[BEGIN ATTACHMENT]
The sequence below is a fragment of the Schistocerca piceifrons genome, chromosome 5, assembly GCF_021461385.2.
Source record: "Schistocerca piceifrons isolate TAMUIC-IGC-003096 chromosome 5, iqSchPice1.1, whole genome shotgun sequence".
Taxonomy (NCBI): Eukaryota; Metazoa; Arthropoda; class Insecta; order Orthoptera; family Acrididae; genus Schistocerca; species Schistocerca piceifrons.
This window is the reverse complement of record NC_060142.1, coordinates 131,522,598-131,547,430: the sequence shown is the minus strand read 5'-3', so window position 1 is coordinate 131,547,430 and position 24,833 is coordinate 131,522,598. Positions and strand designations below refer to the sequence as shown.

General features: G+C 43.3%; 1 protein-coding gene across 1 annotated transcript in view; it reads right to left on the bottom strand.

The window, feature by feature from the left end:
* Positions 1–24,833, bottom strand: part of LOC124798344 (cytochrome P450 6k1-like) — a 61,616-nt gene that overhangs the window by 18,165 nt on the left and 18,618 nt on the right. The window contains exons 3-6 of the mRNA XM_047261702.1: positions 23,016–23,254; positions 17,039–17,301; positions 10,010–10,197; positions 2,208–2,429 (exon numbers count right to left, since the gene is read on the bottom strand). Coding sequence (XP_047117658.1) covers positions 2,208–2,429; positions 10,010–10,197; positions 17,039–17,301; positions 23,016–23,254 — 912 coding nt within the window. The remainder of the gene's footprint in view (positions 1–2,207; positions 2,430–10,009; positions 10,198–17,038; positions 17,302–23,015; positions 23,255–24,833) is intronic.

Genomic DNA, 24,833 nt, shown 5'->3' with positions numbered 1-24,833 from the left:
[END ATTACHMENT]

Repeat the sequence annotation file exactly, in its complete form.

The sequence below is a fragment of the Schistocerca piceifrons genome, chromosome 5, assembly GCF_021461385.2.
Source record: "Schistocerca piceifrons isolate TAMUIC-IGC-003096 chromosome 5, iqSchPice1.1, whole genome shotgun sequence".
Taxonomy (NCBI): Eukaryota; Metazoa; Arthropoda; class Insecta; order Orthoptera; family Acrididae; genus Schistocerca; species Schistocerca piceifrons.
This window is the reverse complement of record NC_060142.1, coordinates 131,522,598-131,547,430: the sequence shown is the minus strand read 5'-3', so window position 1 is coordinate 131,547,430 and position 24,833 is coordinate 131,522,598. Positions and strand designations below refer to the sequence as shown.

General features: G+C 43.3%; 1 protein-coding gene across 1 annotated transcript in view; it reads right to left on the bottom strand.

The window, feature by feature from the left end:
* Positions 1–24,833, bottom strand: part of LOC124798344 (cytochrome P450 6k1-like) — a 61,616-nt gene that overhangs the window by 18,165 nt on the left and 18,618 nt on the right. The window contains exons 3-6 of the mRNA XM_047261702.1: positions 23,016–23,254; positions 17,039–17,301; positions 10,010–10,197; positions 2,208–2,429 (exon numbers count right to left, since the gene is read on the bottom strand). Coding sequence (XP_047117658.1) covers positions 2,208–2,429; positions 10,010–10,197; positions 17,039–17,301; positions 23,016–23,254 — 912 coding nt within the window. The remainder of the gene's footprint in view (positions 1–2,207; positions 2,430–10,009; positions 10,198–17,038; positions 17,302–23,015; positions 23,255–24,833) is intronic.

Genomic DNA, 24,833 nt, shown 5'->3' with positions numbered 1-24,833 from the left: